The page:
Google Glass May Not Be Welcome for Drivers in West Virginia

 
 
By Todd R. Weiss  |  Posted 2013-03-25 Email Print this article Print
 
 
 
 
 
 
 


In a reply to an eWEEK inquiry about the proposed law, a Google spokesperson said that the idea behind Glass could actually help drivers operate their vehicles more safely.

“We are putting a lot of thought into the design of Glass because new technologies always raise new issues," the spokesperson wrote in an email reply. "We actually believe there is tremendous potential to improve safety on our roads and reduce accidents. As always, feedback is welcome."

Instead of banning such devices before seeing how they work in real life, regulators should wait to see what the devices truly bring to the table before enacting new laws about them, according to Google. Some of the positive features of Google Glass would include its GPS functions, such as built-in turn-by-turn navigation. The devices take advantage of voice activation for many features, which would prevent them from being distractions, according to Google. The devices are designed to give information through a quick glance and are not meant for prolonged viewing or reading by drivers, Google says.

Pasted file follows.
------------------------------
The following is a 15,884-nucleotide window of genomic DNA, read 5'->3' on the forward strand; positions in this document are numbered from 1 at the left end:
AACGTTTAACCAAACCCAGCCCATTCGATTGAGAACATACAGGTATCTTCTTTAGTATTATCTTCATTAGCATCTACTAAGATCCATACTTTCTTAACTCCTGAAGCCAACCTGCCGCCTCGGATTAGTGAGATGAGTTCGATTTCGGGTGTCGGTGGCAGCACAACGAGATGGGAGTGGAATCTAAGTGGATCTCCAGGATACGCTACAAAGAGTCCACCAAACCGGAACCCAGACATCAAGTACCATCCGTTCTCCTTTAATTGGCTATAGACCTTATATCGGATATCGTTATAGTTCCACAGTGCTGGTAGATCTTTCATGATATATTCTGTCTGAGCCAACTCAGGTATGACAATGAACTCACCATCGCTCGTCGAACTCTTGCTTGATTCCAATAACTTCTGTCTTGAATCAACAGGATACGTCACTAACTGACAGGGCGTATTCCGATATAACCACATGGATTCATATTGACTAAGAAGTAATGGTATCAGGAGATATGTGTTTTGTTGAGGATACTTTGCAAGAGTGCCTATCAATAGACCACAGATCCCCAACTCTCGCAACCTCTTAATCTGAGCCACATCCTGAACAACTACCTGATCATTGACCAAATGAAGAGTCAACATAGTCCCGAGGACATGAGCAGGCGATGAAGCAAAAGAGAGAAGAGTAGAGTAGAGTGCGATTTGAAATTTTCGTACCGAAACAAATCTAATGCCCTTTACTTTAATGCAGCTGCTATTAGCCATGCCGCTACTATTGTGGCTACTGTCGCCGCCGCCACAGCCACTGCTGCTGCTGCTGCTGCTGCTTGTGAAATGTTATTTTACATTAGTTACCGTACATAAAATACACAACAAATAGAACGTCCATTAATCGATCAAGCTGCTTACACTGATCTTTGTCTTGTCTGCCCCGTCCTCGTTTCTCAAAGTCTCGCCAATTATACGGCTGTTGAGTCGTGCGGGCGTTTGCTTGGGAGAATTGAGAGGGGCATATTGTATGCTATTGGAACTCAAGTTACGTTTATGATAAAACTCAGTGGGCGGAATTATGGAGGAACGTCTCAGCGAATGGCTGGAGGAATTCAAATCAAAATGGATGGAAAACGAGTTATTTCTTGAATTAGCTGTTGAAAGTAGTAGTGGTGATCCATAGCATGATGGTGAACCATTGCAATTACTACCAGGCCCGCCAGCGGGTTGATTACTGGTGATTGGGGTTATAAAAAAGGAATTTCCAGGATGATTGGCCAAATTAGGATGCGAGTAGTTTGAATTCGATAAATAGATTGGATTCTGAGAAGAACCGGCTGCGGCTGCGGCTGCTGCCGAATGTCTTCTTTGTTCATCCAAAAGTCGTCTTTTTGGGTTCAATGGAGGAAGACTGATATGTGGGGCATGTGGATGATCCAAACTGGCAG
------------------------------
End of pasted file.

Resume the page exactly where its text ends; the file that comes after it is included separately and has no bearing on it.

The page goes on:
The basic components of Google Glass feature an Android-powered display, a tiny Webcam, a GPS locator and an Internet connection node built into one side of a pair of glasses. The glasses are lightweight and may or may not have lenses.

So far, Glass has only been available to developers who attended the annual Google I/O conference in June 2012, when the device was unveiled officially. Those developers were given the first chances to buy the initial Explorer Edition of the product for $1,500 each. The first consumer versions are not expected to hit the market until 2014, according to Google.

Recently Google confirmed that prescription lenses will eventually be offered for users who need them to use Google Glass.

Even though Google Glass has yet to hit the market, rumors of the next generation of the product already started showing up in February. The initial reports, based on a purported patent application, call for version 2 to work with both of the wearer's eyes using specialized lasers that would provide a dual-eye image, rather than the original version's one-eye display.

In February, Google also announced that it will expand its Google Glass testing pool to get more testers and collect additional input for the still-evolving project. The company invited interested applicants to submit proposals for a chance to buy an early model and become a part of its continuing development.

As part of the expanded testing program, Google also unveiled some cool new details about Glass through a brief video that explores some of its early capabilities.

Google also recently revealed that the Glass devices will transmit sound to its users via vibrations through human bones rather than relying on traditional speakers.

 



 
 
 
 
 
 
 
 
 
 
 
 
 

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